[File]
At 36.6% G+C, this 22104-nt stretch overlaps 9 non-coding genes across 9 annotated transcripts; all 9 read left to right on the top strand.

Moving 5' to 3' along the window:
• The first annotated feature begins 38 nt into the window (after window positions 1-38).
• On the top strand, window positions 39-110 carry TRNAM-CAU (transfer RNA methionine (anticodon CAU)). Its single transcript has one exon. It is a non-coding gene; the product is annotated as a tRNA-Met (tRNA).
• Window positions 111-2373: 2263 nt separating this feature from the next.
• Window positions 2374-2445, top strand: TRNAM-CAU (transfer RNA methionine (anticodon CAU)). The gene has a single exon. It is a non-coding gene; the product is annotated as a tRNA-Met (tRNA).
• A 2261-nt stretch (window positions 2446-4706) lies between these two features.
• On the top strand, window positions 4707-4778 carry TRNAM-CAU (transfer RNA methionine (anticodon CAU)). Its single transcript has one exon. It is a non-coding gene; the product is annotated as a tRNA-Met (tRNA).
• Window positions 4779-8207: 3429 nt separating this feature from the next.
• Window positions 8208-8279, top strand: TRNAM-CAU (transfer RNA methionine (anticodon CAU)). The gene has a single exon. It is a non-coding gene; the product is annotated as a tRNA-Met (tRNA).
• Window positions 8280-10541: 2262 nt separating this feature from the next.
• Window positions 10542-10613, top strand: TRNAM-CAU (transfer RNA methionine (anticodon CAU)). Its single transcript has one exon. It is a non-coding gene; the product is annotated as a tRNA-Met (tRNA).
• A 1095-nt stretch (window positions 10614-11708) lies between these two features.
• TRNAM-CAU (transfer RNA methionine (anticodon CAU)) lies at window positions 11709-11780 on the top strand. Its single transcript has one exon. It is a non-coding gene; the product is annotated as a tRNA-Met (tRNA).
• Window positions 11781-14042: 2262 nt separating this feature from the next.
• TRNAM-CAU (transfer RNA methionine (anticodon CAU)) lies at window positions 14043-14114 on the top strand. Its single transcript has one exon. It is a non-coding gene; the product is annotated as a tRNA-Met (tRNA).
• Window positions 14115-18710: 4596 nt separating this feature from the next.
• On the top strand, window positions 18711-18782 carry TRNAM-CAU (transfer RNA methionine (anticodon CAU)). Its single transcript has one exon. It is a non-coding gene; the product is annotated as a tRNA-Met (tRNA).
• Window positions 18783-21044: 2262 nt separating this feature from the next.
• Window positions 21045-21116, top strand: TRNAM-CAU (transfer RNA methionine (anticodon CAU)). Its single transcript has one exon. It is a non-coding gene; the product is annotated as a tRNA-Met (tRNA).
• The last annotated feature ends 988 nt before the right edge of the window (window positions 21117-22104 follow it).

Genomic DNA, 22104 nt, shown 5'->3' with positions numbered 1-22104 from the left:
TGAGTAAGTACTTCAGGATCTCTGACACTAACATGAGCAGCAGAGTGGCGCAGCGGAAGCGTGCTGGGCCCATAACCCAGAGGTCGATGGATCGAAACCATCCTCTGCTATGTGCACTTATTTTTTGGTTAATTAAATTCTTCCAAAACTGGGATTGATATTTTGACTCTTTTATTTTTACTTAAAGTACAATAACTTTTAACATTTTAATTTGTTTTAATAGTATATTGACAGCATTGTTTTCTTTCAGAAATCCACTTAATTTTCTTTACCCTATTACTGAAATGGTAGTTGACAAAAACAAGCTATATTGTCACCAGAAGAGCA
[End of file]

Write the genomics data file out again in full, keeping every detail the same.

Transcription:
At 36.6% G+C, this 22104-nt stretch overlaps 9 non-coding genes across 9 annotated transcripts; all 9 read left to right on the top strand.

Moving 5' to 3' along the window:
• The first annotated feature begins 38 nt into the window (after window positions 1-38).
• On the top strand, window positions 39-110 carry TRNAM-CAU (transfer RNA methionine (anticodon CAU)). Its single transcript has one exon. It is a non-coding gene; the product is annotated as a tRNA-Met (tRNA).
• Window positions 111-2373: 2263 nt separating this feature from the next.
• Window positions 2374-2445, top strand: TRNAM-CAU (transfer RNA methionine (anticodon CAU)). The gene has a single exon. It is a non-coding gene; the product is annotated as a tRNA-Met (tRNA).
• A 2261-nt stretch (window positions 2446-4706) lies between these two features.
• On the top strand, window positions 4707-4778 carry TRNAM-CAU (transfer RNA methionine (anticodon CAU)). Its single transcript has one exon. It is a non-coding gene; the product is annotated as a tRNA-Met (tRNA).
• Window positions 4779-8207: 3429 nt separating this feature from the next.
• Window positions 8208-8279, top strand: TRNAM-CAU (transfer RNA methionine (anticodon CAU)). The gene has a single exon. It is a non-coding gene; the product is annotated as a tRNA-Met (tRNA).
• Window positions 8280-10541: 2262 nt separating this feature from the next.
• Window positions 10542-10613, top strand: TRNAM-CAU (transfer RNA methionine (anticodon CAU)). Its single transcript has one exon. It is a non-coding gene; the product is annotated as a tRNA-Met (tRNA).
• A 1095-nt stretch (window positions 10614-11708) lies between these two features.
• TRNAM-CAU (transfer RNA methionine (anticodon CAU)) lies at window positions 11709-11780 on the top strand. Its single transcript has one exon. It is a non-coding gene; the product is annotated as a tRNA-Met (tRNA).
• Window positions 11781-14042: 2262 nt separating this feature from the next.
• TRNAM-CAU (transfer RNA methionine (anticodon CAU)) lies at window positions 14043-14114 on the top strand. Its single transcript has one exon. It is a non-coding gene; the product is annotated as a tRNA-Met (tRNA).
• Window positions 14115-18710: 4596 nt separating this feature from the next.
• On the top strand, window positions 18711-18782 carry TRNAM-CAU (transfer RNA methionine (anticodon CAU)). Its single transcript has one exon. It is a non-coding gene; the product is annotated as a tRNA-Met (tRNA).
• Window positions 18783-21044: 2262 nt separating this feature from the next.
• Window positions 21045-21116, top strand: TRNAM-CAU (transfer RNA methionine (anticodon CAU)). Its single transcript has one exon. It is a non-coding gene; the product is annotated as a tRNA-Met (tRNA).
• The last annotated feature ends 988 nt before the right edge of the window (window positions 21117-22104 follow it).

Genomic DNA, 22104 nt, shown 5'->3' with positions numbered 1-22104 from the left:
TGAGTAAGTACTTCAGGATCTCTGACACTAACATGAGCAGCAGAGTGGCGCAGCGGAAGCGTGCTGGGCCCATAACCCAGAGGTCGATGGATCGAAACCATCCTCTGCTATGTGCACTTATTTTTTGGTTAATTAAATTCTTCCAAAACTGGGATTGATATTTTGACTCTTTTATTTTTACTTAAAGTACAATAACTTTTAACATTTTAATTTGTTTTAATAGTATATTGACAGCATTGTTTTCTTTCAGAAATCCACTTAATTTTCTTTACCCTATTACTGAAATGGTAGTTGACAAAAACAAGCTATATTGTCACCAGAAGAGCA